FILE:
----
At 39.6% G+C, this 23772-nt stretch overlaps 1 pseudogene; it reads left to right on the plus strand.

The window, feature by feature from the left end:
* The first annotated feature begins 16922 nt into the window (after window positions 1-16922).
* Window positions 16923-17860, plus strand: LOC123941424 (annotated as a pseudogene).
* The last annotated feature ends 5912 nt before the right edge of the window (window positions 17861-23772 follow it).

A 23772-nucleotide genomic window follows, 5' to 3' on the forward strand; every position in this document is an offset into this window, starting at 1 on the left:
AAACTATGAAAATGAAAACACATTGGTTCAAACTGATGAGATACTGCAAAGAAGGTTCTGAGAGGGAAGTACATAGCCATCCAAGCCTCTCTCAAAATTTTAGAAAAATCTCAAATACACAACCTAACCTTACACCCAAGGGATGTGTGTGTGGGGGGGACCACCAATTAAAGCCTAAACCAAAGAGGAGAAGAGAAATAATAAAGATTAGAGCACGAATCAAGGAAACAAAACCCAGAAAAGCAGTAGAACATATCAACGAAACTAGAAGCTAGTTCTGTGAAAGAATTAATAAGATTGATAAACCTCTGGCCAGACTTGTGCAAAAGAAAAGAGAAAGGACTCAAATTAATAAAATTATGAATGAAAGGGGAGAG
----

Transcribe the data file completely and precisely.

At 39.6% G+C, this 23772-nt stretch overlaps 1 pseudogene; it reads left to right on the plus strand.

The window, feature by feature from the left end:
* The first annotated feature begins 16922 nt into the window (after window positions 1-16922).
* Window positions 16923-17860, plus strand: LOC123941424 (annotated as a pseudogene).
* The last annotated feature ends 5912 nt before the right edge of the window (window positions 17861-23772 follow it).

A 23772-nucleotide genomic window follows, 5' to 3' on the forward strand; every position in this document is an offset into this window, starting at 1 on the left:
AAACTATGAAAATGAAAACACATTGGTTCAAACTGATGAGATACTGCAAAGAAGGTTCTGAGAGGGAAGTACATAGCCATCCAAGCCTCTCTCAAAATTTTAGAAAAATCTCAAATACACAACCTAACCTTACACCCAAGGGATGTGTGTGTGGGGGGGACCACCAATTAAAGCCTAAACCAAAGAGGAGAAGAGAAATAATAAAGATTAGAGCACGAATCAAGGAAACAAAACCCAGAAAAGCAGTAGAACATATCAACGAAACTAGAAGCTAGTTCTGTGAAAGAATTAATAAGATTGATAAACCTCTGGCCAGACTTGTGCAAAAGAAAAGAGAAAGGACTCAAATTAATAAAATTATGAATGAAAGGGGAGAG